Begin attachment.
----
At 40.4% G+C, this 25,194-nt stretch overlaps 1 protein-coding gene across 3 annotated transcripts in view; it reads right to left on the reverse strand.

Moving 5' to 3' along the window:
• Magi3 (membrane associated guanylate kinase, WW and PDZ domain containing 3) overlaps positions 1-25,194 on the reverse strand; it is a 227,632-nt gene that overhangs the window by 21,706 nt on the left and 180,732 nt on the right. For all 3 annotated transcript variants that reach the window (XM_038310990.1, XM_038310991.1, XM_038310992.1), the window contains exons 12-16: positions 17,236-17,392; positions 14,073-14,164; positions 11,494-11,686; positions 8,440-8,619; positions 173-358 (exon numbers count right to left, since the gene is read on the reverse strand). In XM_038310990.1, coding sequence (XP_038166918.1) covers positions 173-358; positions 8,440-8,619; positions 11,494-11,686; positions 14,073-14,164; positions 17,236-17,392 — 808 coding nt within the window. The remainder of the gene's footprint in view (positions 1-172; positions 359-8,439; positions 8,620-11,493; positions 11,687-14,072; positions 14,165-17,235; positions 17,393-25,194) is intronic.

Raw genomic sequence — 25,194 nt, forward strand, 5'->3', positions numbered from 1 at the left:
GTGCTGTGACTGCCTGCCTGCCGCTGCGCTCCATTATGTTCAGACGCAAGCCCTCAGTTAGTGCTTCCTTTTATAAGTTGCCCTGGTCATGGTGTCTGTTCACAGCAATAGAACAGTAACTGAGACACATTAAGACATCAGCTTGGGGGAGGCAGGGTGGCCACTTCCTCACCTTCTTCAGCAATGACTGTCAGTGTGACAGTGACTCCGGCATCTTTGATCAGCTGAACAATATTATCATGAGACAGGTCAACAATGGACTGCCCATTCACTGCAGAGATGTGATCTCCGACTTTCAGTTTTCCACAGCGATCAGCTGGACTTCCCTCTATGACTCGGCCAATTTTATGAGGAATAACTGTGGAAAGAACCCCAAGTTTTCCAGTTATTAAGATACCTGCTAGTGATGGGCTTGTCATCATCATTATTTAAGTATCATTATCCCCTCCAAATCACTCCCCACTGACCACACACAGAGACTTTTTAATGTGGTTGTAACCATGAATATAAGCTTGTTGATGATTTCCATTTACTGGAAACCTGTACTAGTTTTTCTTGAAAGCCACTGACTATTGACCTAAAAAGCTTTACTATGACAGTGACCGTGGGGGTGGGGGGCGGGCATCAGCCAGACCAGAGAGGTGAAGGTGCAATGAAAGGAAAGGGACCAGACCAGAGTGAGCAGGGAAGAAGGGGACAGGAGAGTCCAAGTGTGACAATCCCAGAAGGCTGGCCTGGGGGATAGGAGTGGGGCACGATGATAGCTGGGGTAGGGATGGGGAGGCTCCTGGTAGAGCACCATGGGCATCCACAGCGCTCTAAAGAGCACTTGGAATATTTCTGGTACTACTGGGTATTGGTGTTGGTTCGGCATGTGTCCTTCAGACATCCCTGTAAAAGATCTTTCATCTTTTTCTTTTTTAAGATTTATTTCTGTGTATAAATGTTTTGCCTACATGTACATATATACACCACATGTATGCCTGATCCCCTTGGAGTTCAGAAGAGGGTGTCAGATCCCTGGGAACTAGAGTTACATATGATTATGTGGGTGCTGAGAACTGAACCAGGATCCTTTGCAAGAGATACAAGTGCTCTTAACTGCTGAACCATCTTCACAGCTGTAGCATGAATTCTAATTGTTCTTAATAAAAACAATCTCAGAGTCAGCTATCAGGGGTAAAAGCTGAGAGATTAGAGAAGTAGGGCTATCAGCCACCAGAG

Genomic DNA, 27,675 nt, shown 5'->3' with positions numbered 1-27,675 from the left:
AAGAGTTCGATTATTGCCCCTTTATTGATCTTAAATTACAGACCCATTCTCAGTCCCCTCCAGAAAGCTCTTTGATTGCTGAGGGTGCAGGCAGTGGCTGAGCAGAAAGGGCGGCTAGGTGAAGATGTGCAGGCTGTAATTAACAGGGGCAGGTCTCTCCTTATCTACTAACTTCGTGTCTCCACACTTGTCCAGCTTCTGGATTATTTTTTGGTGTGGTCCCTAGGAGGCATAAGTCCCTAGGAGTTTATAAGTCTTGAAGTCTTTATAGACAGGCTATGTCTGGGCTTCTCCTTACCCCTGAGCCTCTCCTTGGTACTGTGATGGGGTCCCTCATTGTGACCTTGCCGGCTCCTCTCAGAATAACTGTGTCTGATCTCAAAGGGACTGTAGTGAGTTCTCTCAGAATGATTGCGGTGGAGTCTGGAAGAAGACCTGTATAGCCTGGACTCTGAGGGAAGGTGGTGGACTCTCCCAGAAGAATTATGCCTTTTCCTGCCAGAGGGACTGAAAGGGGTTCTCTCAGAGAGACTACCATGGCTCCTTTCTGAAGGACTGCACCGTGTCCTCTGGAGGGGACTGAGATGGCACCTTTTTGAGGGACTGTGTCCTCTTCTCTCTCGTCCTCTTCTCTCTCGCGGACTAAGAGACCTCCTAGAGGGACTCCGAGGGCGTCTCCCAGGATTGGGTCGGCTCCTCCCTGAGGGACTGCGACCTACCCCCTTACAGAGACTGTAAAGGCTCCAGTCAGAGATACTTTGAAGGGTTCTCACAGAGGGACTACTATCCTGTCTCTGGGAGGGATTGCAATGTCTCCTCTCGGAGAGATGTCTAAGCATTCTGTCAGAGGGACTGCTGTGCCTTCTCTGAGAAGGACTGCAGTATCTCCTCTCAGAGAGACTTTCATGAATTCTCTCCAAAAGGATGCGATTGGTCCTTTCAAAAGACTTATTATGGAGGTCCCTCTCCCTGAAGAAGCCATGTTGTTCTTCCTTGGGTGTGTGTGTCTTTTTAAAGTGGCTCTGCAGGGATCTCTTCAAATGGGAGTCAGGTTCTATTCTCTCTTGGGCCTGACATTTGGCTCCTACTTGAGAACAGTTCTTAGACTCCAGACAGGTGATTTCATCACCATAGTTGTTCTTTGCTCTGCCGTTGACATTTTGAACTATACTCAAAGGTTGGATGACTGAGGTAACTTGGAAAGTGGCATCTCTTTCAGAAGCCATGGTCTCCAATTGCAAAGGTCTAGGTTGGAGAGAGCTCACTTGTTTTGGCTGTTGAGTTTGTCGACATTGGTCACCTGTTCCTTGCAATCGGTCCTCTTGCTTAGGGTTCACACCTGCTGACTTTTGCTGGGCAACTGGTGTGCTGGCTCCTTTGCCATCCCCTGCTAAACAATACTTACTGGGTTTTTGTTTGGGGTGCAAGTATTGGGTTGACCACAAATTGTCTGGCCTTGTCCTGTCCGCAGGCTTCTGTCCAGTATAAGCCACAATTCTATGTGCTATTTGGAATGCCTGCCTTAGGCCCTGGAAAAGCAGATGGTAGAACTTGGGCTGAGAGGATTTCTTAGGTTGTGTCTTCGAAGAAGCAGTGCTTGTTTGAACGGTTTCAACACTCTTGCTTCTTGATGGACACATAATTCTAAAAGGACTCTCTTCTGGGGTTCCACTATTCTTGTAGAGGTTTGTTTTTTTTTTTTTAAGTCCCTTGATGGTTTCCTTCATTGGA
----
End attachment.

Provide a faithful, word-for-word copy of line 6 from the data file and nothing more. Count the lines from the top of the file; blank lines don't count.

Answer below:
Genomic DNA, 27,675 nt, shown 5'->3' with positions numbered 1-27,675 from the left: